Sunday, 31 July 2011

Turning in the grave

Souls go marching on

This week on my Facebook page I posted links to two videos recently published on line.

These have provoked vigorous comment, raising impotant questions that I have to address in more detail. In the meantime here is my response to one specific comment made, in which conductor Judit Szathmáry expressed herself charctistically to the point –

Would Dr Pető András like it? You have got your answer. Sad very sad. Pető would shut the place down.

Time after time Conductive World has cautioned against believing all the implausible things that one hears beginning with words like ‘Professor Pető believed…’, ‘Professor Pető said…’. Perhaps, though, what Judit wrote here is somehow different, being less a statemnt of supposed historical or academic fact than a rhetorical way of expressing her powerful emotional belief in a certain poetic truth (no doubt Judit will correct me forceably if I am wrong).

I personally do not know how the mortal remains of András Pető might react in his urn in its perhaps surprisingly prominent position just inside the main gate of Farkasréti Cemetary in Buda, though I do suspect that he had a sardonic sense of humour – and did not suffer gladly...

Remember Mária

One thing that I do dare guess at is the glacial anger with which Mária Hári might have responded, and the harsh terms in which she might have expressed herself in her fragmented English.

Imagining this, I of course recognise and wonder at the historical validity of what I do. Had it not been for the cancer, Mária might now be a sprightly, alert octogenarian, free of institutional constraint and, even more than she had been ten years ago, relishing the new power of the Internet and her flourishing ability to woo the worlds of the media and politics. Perhaps she could not have beaten back the social and economic forces pressing down upon Conductive Education, but what a rallying point she would have been. Our present world of Conductve Education might have not been quite what it is now – and certainly less comfortable for some! And of course, political animal that she was, she would have learned to develop her ideas in the new environment, and probably to appreciate practical innovations true to the spirit of the heritage that she treasured.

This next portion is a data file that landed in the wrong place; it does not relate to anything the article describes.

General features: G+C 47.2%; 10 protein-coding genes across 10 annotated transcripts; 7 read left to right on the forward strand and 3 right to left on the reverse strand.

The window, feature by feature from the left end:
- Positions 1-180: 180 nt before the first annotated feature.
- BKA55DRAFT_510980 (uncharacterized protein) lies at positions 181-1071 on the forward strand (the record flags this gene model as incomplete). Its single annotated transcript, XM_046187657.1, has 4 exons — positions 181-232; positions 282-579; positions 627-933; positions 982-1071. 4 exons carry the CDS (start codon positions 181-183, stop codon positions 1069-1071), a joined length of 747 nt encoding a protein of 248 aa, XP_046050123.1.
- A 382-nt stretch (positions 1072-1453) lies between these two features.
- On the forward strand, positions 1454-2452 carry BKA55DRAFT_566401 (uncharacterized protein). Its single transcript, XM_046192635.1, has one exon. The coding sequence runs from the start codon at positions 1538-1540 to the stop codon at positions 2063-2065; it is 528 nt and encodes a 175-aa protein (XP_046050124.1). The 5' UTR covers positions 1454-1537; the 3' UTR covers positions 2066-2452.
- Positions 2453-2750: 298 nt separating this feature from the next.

Who knows? Counterfactual, what-if history...

An apocryphic tale?

All that I can do here is to pass on her final public pronouncement on the changing world of Conductive Education, delivered about this time of year in 2001 (she died early that October) as she stormed out of the Pető Institute for the last time, slamming the doors behind her.

As reported to me, close to the time, she shouted behind her –

You have destroyed me.
You have destroyed this Institiute.
You have destroyed Conductive Education.

Reliably reported? Apocryphal? Who knows? At least now this is in the public domain, and I think that she might have approved of that. I hope so, anyway.

Should the History of Conductive Education become again an an academic subject, this would make a wonderful basis for a seminar or examination question.

Gill Maguire and I are collecting materials for a resource book and reader on András Pető, to be published by Conductive Education Press. When it comes out more people might be able to make somewhat less uninformed guesses on what he thought of (some) things that he knew in his time. And even make their own guesses about what might set his ashes rotating.

Sunday, 24 July 2011

Danger: grey goo

Public awareness of Conductive Education

A yesterday I shared the following link on Facebook –  

Very, very bad online advice on opening a Conductive Education center:​923_start-conductive-ed-center​.html 
Written by online expert ANDREW BUTTON, from Newfoundland
(A real person, not
a typo!)

Today I have posted another –

Threadbare, worn, shabby, moth-eaten scraps of knowledge
Misinformation, half-truth
, misinterpretation, myth, wishful thinking...
Stitched together with threads of poor English
by a nurse in Ham
Is all publicity really good publicity?

The two items linked to have in common that they concern Conductive Education and have bobbed up quite independently on the Internet within a day of each other – and that they both comprise second-rate, uncritical nonsense that does no one any good but could harm. 

I presume that such writings earn their authors a few pennies or dimes (the second of the sites quoted above mentions incomes of $1,200 month, not a fortune nowadays but not to be sniffed at). I suspect that they misinform sincere and perhaps vulnerable people and that on a different plane each such production makes its own small contribution to the devaluation of the cause of Conductive Education.